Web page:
Building dashboards with performance in mind
When designing a complex dashboard or view, it can be important to keep performance concerns in mind. Simple steps taken during the design phase can dramatically improve performance and reduce the overall time to completion. A well-designed view will not only run smoothly for end users, but will also minimize server load. This article provides a set of guidelines and tips for optimizing performance.
2. Data storage
You can reduce querying times in some cases by using data cube storage options, such as when accessing a data source is slow or when running expensive transformations. Note that if you are displaying "live" or real-time data, you should not use data cube storage.
Dundas BI supports two types of data cube storage:
- Warehouse - stores data in a database
- In-memory - stores data in server memory
Using one of these options, your data cubes query their data sources once or on a schedule of your choosing. The result is stored by Dundas BI, and any requests for the data cube's data then comes directly from Dundas BI. This option is particularly useful for data cubes that need to use expensive queries (for example, with many large joins). For more information, see Data cube storage types.
You can check the performance measurements if you want to determine how long it took a query to complete, or if it's retrieving data from your original data source or from the warehouse.
3. Data management
3.1. Remove unused columns
When creating your data cube, de-select the columns that you do not need as early as possible, such as in your Select transform configuration.
3.2. Note in-memory transforms
When possible, Dundas BI incorporates the transforms you add to your data cubes into the queries sent to the data providers, so that transformations take advantage of the capabilities of your database or other data source and avoid transferring more data to Dundas BI than is needed.
Some transforms cannot be performed by the data provider, sometimes depending on their current settings, so the data is loaded into memory on the Dundas BI server to perform the transformation. This is indicated by a small exclamation mark icon on the transform and the transforms that follow it.
These transforms may noticeably impact performance for large amounts of data. If you want to improve performance, consider:
- Can the in-memory transformation be performed later in the data cube process, after transforms that can be performed by the data provider, by moving it closer to the Process Result at the end?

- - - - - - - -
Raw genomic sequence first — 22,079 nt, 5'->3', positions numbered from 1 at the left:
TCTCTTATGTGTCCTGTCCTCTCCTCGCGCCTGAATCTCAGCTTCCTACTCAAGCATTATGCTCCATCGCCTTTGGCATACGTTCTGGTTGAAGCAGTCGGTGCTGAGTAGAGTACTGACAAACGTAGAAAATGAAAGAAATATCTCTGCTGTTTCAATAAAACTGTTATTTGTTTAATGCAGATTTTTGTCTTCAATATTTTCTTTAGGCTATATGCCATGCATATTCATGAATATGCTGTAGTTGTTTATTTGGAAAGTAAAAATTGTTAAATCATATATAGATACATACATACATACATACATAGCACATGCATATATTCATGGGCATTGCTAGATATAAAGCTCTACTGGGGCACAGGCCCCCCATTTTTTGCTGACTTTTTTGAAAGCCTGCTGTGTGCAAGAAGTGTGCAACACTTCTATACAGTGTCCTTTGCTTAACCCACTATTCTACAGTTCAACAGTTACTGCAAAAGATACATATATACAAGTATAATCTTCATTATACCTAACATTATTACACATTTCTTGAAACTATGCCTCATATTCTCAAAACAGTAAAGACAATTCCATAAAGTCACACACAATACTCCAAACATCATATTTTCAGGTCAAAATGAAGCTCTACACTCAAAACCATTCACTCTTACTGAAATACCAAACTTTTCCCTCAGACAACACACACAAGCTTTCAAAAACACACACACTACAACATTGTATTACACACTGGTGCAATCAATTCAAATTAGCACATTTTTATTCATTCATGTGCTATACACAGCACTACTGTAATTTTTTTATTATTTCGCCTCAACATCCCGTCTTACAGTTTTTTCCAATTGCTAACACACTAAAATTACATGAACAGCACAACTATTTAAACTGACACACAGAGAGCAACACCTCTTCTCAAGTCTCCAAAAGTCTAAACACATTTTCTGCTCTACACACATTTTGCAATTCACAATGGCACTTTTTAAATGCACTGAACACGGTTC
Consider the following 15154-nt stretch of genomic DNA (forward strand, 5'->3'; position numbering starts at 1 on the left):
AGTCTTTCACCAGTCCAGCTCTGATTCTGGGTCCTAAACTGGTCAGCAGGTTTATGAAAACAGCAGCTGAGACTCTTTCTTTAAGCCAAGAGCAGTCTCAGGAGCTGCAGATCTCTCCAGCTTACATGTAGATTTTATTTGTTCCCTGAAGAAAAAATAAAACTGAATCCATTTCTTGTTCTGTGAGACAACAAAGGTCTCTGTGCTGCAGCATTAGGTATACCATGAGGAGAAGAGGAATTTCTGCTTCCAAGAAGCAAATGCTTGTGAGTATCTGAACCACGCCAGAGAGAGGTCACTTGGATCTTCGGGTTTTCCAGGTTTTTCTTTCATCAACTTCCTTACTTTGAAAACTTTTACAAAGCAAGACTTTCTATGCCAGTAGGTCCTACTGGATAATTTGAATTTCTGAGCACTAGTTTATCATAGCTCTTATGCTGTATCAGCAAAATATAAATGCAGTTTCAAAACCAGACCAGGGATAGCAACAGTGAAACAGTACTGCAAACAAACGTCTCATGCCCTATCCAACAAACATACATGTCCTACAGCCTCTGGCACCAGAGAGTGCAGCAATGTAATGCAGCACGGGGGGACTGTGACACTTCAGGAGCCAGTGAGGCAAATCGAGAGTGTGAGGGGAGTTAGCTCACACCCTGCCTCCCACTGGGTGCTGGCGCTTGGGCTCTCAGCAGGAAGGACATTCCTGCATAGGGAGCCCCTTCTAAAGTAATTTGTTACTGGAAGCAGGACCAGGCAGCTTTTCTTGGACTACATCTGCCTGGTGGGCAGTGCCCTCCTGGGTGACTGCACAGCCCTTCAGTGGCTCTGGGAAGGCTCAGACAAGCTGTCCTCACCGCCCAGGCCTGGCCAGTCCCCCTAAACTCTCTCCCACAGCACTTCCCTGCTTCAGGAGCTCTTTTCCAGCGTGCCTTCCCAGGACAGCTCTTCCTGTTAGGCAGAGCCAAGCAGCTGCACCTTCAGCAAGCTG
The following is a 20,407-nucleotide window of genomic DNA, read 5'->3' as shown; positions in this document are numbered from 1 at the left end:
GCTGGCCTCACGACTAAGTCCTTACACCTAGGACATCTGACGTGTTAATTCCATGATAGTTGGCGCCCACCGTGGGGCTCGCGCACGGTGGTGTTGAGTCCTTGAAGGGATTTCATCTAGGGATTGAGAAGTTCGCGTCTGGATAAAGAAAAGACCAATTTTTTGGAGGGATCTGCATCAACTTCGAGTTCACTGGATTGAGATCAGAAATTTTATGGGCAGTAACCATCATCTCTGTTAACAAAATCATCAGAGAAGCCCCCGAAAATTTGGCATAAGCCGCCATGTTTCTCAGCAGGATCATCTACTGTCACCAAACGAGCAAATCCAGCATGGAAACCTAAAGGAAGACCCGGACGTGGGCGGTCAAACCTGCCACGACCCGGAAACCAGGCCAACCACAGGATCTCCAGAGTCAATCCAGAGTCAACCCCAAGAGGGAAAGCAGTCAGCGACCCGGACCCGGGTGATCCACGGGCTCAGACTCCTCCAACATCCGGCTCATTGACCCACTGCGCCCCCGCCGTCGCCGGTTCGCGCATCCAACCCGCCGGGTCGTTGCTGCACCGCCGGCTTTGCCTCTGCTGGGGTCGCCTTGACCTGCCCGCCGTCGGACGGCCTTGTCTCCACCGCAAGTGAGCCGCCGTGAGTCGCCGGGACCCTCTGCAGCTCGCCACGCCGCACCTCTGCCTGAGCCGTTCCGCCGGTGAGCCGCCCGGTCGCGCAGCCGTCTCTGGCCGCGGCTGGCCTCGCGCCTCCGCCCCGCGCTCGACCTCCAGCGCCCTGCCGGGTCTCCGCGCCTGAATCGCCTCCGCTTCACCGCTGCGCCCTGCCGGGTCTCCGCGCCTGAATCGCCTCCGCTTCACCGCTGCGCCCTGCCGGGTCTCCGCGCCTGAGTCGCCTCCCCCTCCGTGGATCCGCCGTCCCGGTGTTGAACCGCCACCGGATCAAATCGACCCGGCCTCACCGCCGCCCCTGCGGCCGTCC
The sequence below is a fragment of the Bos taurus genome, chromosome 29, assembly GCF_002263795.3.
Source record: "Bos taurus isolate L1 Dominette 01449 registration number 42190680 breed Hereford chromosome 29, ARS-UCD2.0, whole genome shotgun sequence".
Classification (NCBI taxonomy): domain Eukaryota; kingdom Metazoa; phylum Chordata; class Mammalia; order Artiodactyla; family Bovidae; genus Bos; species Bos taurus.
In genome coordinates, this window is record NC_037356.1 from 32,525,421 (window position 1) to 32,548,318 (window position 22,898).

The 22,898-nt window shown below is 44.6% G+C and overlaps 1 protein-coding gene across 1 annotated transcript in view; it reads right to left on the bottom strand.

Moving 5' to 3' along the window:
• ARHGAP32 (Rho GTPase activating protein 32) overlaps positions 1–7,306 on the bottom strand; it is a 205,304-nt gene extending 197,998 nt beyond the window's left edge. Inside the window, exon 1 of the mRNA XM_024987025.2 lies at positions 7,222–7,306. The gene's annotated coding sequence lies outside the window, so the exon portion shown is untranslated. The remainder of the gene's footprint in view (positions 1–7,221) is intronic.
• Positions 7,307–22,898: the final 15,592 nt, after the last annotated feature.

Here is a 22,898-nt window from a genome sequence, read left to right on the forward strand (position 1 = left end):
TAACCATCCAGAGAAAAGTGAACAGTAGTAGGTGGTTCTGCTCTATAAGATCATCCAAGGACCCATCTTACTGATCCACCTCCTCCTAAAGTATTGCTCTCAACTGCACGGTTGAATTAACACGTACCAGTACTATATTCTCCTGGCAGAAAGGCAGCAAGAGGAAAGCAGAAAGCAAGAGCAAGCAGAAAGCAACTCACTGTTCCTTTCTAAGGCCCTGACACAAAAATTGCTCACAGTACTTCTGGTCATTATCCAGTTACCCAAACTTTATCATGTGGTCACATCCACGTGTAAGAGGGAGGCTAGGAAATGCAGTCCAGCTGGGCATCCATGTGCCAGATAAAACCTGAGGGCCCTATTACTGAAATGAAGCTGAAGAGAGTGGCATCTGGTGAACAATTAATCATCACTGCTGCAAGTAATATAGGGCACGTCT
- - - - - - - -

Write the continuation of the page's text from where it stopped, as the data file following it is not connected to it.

- Is all of the raw data output by the transform before the in-memory transform needed (view by selecting it and opening Data Preview), or can it be filtered or aggregated first?
- Can the data provider perform the calculation or transformation instead? For example, when you configure a SQL Select transform, you can add an expression to evaluate in SQL, or edit a column and access options such as date trimming, which will be executed by the data provider.
3.3. Aggregate early
If the granularity of your raw data is higher than the data you intend to display, aggregate it to the smallest granularity you need. For example, you may have data down to the second but only intend to show data by day, month, and year. You could trim and then group by or aggregate the raw data into daily data in this case. This can reduce thousands of rows of data into a single row.
When using the Distinct Count aggregator with large datasets containing many distinct values (e.g., millions of distinct values being counted), Dundas BI may need to query for each of the distinct values themselves if required for built-in added analysis features such as totals (you can disable totals if not needed). If you find that performance should be improved in your case, it is possible to use a data cube to aggregate the data and calculate the distinct counts you want to display rather than using the Distinct Count aggregator of the metric set.
3.4. Filter early
Filter data as early as possible. For example, if you only ever visualize data for a certain time range, a specific set of regions, etc., using the Filter transform as early as possible in the data cube can help performance, since it may avoid unnecessary and costly joins.
3.5. Location of data, server, and client
Try to keep your data sources, Dundas BI's server, and the client as close to each other as possible. Network latency can have a major impact on performance if the data you need is on the opposite side of the planet. Warehouse and in-memory storage can help reduce this impact.
4. Developing dashboards and views
More data visualizations are not always better. Each needs time to query data and to render, so find the right balance between the number of data visualizations and loading times.
4.2. Limit the initial amount of data
Consider using an initial filter setting other than All, especially if there's a lot of data involved, or displaying the top 10.
More data points make each phase of loading take longer. For large datasets, grouping and aggregating into fewer rows/points and columns/series may also help with readability.